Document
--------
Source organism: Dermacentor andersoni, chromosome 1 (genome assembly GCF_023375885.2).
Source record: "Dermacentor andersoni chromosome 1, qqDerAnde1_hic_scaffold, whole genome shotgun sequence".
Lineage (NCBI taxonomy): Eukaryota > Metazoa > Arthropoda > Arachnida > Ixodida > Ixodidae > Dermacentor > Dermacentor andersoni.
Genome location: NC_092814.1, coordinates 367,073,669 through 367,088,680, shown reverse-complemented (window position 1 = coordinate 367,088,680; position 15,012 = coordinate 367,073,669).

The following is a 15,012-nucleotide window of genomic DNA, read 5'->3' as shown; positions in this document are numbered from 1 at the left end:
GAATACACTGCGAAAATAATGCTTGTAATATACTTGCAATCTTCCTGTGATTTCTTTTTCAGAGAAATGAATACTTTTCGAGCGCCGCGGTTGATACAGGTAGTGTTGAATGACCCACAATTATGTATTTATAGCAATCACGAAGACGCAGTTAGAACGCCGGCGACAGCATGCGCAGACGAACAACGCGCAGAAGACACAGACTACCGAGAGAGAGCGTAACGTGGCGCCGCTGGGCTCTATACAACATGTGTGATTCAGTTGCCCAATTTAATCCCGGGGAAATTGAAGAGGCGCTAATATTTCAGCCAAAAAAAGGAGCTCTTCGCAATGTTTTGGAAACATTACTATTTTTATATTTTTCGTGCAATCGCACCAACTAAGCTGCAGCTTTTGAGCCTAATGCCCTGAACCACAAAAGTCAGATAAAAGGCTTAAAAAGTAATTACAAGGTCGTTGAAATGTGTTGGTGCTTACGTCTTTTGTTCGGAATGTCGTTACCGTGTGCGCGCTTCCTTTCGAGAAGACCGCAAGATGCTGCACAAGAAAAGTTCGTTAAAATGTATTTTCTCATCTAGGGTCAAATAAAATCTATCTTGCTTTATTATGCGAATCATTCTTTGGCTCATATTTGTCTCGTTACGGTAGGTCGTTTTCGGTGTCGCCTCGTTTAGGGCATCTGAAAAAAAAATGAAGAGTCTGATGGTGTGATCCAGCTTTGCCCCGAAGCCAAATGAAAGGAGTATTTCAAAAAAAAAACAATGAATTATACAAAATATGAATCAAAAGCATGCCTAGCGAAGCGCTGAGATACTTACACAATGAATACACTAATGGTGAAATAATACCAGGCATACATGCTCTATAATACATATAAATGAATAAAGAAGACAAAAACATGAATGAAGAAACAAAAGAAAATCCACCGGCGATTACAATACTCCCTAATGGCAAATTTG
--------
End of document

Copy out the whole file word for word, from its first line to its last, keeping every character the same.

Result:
Source organism: Dermacentor andersoni, chromosome 1 (genome assembly GCF_023375885.2).
Source record: "Dermacentor andersoni chromosome 1, qqDerAnde1_hic_scaffold, whole genome shotgun sequence".
Lineage (NCBI taxonomy): Eukaryota > Metazoa > Arthropoda > Arachnida > Ixodida > Ixodidae > Dermacentor > Dermacentor andersoni.
Genome location: NC_092814.1, coordinates 367,073,669 through 367,088,680, shown reverse-complemented (window position 1 = coordinate 367,088,680; position 15,012 = coordinate 367,073,669).

The following is a 15,012-nucleotide window of genomic DNA, read 5'->3' as shown; positions in this document are numbered from 1 at the left end:
GAATACACTGCGAAAATAATGCTTGTAATATACTTGCAATCTTCCTGTGATTTCTTTTTCAGAGAAATGAATACTTTTCGAGCGCCGCGGTTGATACAGGTAGTGTTGAATGACCCACAATTATGTATTTATAGCAATCACGAAGACGCAGTTAGAACGCCGGCGACAGCATGCGCAGACGAACAACGCGCAGAAGACACAGACTACCGAGAGAGAGCGTAACGTGGCGCCGCTGGGCTCTATACAACATGTGTGATTCAGTTGCCCAATTTAATCCCGGGGAAATTGAAGAGGCGCTAATATTTCAGCCAAAAAAAGGAGCTCTTCGCAATGTTTTGGAAACATTACTATTTTTATATTTTTCGTGCAATCGCACCAACTAAGCTGCAGCTTTTGAGCCTAATGCCCTGAACCACAAAAGTCAGATAAAAGGCTTAAAAAGTAATTACAAGGTCGTTGAAATGTGTTGGTGCTTACGTCTTTTGTTCGGAATGTCGTTACCGTGTGCGCGCTTCCTTTCGAGAAGACCGCAAGATGCTGCACAAGAAAAGTTCGTTAAAATGTATTTTCTCATCTAGGGTCAAATAAAATCTATCTTGCTTTATTATGCGAATCATTCTTTGGCTCATATTTGTCTCGTTACGGTAGGTCGTTTTCGGTGTCGCCTCGTTTAGGGCATCTGAAAAAAAAATGAAGAGTCTGATGGTGTGATCCAGCTTTGCCCCGAAGCCAAATGAAAGGAGTATTTCAAAAAAAAAACAATGAATTATACAAAATATGAATCAAAAGCATGCCTAGCGAAGCGCTGAGATACTTACACAATGAATACACTAATGGTGAAATAATACCAGGCATACATGCTCTATAATACATATAAATGAATAAAGAAGACAAAAACATGAATGAAGAAACAAAAGAAAATCCACCGGCGATTACAATACTCCCTAATGGCAAATTTG